Project Amplify marks a pivot from FB's longstanding policy of issuing insincere apologies for its scandals.
Company sources told the reporters that everyone figured out these don't convince anyone, so the company turned to pushing happy-talk quackspeak instead.
One of the leaders of this project is Alex Schultz, "a 14-year company veteran who was named chief marketing officer last year," but the major impetus comes from Zuck himself, one of the most hated men on the planet.
Amplify is just one of FB's strategies for distorting the discourse about itself.
In July, it neutered Crowdtangle, an widely used analytics tool that showed that FB's top posts were unhinged far-right disinformation and conspiracies.
And Facebook has declared all-out legal warfare (accompanied by a disinformation campaign) to kill Adobserver, an NYU project that tracks paid political disinformation on the platform.
By shutting down Crowdtangle and Adobserver, FB hopes to control the academic findings about the company's role in disinformation, hate, and harassment. The company runs its own research portal where academics are expected to access data about the platform.
But as with the journalists who report on it, FB has heaped abuse on the academics who research it.
Its portal data was bad, leaving PhD and masters' theses are at risk of retraction. Mid-dissertation researchers have been set back to square one.
In retrospect, Facebook's decision to game its own algorithm to push pro-company quackspeak seems inevitable. It's not just that no one believes the company's apologies anymore (if they ever did) - it's that the company seems incapable of hiring competent spin doctors.
Take the WSJ's blockbuster "Facebook Files," reports detailing FB's willingness to harm kids, commit fraud, and allow millions of favored, powerful people to violate its rules with impunity.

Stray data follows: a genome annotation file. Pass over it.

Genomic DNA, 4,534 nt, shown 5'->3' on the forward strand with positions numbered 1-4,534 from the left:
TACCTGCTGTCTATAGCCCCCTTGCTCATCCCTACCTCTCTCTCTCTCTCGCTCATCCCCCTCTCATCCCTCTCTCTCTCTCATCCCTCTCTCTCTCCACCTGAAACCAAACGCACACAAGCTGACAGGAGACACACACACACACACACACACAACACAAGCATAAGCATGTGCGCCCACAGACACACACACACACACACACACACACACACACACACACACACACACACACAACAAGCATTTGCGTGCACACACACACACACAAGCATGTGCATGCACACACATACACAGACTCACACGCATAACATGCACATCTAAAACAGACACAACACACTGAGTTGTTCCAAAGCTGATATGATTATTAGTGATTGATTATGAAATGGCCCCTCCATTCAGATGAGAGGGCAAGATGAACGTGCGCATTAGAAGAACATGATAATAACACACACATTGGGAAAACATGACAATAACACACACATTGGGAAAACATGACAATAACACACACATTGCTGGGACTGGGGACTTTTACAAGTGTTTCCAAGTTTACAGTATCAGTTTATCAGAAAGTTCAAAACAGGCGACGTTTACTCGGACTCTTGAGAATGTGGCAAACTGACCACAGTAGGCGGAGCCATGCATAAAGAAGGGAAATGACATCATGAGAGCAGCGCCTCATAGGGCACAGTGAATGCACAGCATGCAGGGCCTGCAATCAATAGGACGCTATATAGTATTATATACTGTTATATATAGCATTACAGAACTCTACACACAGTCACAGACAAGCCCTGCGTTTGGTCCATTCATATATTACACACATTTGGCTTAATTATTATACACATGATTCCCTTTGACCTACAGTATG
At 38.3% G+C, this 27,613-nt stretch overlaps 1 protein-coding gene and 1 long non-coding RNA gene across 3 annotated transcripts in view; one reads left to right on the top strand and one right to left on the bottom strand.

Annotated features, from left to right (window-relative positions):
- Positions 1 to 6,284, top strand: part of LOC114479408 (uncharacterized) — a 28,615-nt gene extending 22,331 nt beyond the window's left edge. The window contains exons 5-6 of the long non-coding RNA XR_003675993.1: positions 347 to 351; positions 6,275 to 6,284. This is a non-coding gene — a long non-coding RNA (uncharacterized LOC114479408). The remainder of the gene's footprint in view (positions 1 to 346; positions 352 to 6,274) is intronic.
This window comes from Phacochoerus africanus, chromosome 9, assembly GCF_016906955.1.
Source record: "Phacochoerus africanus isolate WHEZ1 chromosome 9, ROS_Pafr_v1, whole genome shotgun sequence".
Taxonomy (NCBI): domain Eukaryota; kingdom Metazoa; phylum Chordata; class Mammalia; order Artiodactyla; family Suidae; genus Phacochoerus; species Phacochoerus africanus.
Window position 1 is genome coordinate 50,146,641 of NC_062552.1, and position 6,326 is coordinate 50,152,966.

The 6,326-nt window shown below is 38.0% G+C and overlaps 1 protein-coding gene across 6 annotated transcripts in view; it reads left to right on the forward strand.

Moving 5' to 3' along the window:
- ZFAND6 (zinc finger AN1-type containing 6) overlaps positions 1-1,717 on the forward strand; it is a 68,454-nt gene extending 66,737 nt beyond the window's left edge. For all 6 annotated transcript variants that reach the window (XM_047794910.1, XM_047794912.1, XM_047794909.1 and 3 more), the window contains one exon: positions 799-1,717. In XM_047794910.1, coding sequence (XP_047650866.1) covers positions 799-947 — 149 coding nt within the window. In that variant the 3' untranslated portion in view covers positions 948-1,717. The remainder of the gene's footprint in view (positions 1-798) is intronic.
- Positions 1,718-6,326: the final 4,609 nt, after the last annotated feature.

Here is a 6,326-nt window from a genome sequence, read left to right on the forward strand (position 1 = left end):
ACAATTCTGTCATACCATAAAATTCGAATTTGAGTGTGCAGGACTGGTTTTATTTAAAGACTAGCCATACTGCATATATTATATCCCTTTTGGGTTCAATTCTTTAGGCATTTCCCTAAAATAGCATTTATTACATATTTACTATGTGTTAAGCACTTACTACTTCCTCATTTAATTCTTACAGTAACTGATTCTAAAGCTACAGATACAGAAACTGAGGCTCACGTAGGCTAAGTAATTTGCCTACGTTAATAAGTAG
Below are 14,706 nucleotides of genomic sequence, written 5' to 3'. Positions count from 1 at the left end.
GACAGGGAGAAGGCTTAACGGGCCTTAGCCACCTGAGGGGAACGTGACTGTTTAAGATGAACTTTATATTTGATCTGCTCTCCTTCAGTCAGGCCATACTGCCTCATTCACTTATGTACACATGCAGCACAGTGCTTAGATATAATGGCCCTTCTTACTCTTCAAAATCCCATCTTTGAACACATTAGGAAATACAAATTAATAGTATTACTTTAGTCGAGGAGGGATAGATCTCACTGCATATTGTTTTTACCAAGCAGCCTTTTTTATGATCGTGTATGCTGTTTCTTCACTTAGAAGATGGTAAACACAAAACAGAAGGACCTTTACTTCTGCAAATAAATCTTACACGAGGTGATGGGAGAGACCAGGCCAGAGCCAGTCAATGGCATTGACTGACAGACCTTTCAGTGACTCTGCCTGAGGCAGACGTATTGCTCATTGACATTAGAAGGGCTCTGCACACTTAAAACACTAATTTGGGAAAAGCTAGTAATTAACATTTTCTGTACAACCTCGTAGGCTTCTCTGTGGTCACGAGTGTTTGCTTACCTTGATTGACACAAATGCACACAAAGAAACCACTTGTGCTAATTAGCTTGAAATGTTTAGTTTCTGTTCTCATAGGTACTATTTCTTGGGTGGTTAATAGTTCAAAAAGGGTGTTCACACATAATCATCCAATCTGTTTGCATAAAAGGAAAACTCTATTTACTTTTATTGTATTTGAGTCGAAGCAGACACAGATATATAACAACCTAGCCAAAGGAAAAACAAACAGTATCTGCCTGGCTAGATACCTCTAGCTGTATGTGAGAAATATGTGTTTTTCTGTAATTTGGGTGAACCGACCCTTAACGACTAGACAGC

FB's response was genuinely pathetic. In a perfunctory blog post, its top flack - the widely despised British politician Nick Clegg, paid millions to front FB on the global stage - vilified the WSJ's reporting without producing any factual rebuttals.
It's the kind of ham-fisted policy advocacy that Facebook is (in)famous for. Who can forget the absolute shitshow in India over its Internet Basics program, when it bribed telcos to exempt FB and the services it hand-picked from their data-caps?
This Net-Neutracidal maneuver, falsely billed as a way to bring the internet to poor people (something is absolutely does not do), was the subject of a consultation by India's telco regulators.
FB pushed deceptive alerts to millions of its Indian users, tricking them into sending a flood of form-letters to the regulator urging it to leave Internet Basics intact.
But whoever drafted the form letter didn't bother to check whether it addressed any of the questions the regulator was consulting on. That made these millions of letters non-responsive to the consultation, so the regulator ignored them.
What interesting is you didn't really delve far into Facebook and Zuckerboi's recently election meddling schemes..
What's absolutely scary is the amount of real and shadow $$$ company like FB are pouring into elections and candidates..